Let us congratulate this stoker for having better judgment than the masters of finance, than the bankers who make and destroy money without taking the country's needs into account. They have changed an instrument of service into an instrument of domination.
The Social Credit Movement wants to establish order in finance. It wants a money that serves, and not a money that masters. It wants a money regulated according to the possibilities of production and the needs of consumers; not a production limited by the lack of money, nor a public put to penance and to ration, due to the lack of pieces of paper.
* * *
Social Credit is a money system that serves instead of ordering.
Under a Social Credit system, the National Credit Office would have a function similar to the one of the stoker of whom we have just spoken.
The National Credit Office would issue credits and money according to existing facts, according to activities coming from the producers and the consumers themselves. It would not be the role of the Office to say what is to be done and what is not to be done. The function of money is to serve, not to rule.
Under a Social Credit system, the consumers dictate the production, and the production follows. The money to pay for the products comes automatically.
If consumers request things that are harmful to their souls, it is up to their consciences, to the priests, to the spiritual directors, not up to the makers of money, to deal with these problems. Our Lord founded a Church, not a bank. And He did not confide the management of His Church to some financiers, but to St. Peter and to the successors of St. Peter. To fortify souls in the practice of virtue, He instituted His Sacraments, and not a money system that rations.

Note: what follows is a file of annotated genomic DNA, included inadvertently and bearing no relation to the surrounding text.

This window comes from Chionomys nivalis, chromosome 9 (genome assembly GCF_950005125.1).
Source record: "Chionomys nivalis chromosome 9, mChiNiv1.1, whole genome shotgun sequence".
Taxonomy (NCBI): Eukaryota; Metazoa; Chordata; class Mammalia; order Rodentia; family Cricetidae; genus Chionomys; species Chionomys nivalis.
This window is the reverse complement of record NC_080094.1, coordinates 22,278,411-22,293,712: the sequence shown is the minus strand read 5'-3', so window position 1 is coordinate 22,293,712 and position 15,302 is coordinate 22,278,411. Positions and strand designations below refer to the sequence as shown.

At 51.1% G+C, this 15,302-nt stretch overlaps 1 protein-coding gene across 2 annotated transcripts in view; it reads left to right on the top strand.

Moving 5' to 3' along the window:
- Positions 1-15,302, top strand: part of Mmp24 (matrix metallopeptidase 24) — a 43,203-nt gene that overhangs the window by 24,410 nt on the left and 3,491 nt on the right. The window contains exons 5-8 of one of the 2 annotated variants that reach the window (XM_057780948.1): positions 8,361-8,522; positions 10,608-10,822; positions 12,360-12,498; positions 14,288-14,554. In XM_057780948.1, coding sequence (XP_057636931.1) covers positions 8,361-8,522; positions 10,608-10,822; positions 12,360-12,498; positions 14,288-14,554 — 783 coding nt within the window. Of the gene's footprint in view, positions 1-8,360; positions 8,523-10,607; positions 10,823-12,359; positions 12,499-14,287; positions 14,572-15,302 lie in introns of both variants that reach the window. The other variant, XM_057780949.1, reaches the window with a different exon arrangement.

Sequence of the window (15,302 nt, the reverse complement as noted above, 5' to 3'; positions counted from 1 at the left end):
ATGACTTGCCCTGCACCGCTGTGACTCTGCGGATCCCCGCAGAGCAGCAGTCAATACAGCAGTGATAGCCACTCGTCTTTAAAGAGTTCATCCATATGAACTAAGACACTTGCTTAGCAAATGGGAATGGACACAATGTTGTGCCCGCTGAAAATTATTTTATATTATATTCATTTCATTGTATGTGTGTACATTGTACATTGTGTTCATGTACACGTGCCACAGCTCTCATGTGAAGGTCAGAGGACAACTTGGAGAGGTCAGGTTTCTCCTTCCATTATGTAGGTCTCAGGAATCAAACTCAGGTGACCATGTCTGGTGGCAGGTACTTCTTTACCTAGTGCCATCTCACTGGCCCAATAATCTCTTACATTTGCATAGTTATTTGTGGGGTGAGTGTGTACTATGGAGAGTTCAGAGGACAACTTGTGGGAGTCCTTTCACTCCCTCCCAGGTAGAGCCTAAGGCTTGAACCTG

Therefore the money maker should simply do his job, like the furnace stoker. He should supply money for economic activities, and he should leave to more competent authorities the care of guiding consumers in their choices.
If consumers request things harmful to their health, it is for hygiene, medicine, education, to supply remedies, not up to the banker. Why should money have to be the supreme instrument, the supreme arbiter of human actions?
* * *
Our stoker does not take charge of the use made of his steam, but of the management of his fires according to the requirements indicated by the needle of the manometer. In the same way, the role of Social Credit would not to be concerned with the use of money, but with putting money into circulation according to the requirements of the consumers in front of the possible production.
The Socialists, the Planners, under whatever name they present themselves, want to tell the producers what to do and the consumers what they ought to be content with. This is not true of the Social Crediters; they respect freedom too much for that. The Social Crediters still have confidence in mankind. They believe that men and women know what they need.
Now ask the stoker if he has any difficulty in supplying the request for steam. He will answer you: “Not at all, as long as there is water for the boilers and coal for the hearths.”
And ask a Social Credit technician if he foresees any difficulty in supplying money to the level of production. He will answer you: “Not at all, as long as there will be ink and paper to do the accounting.”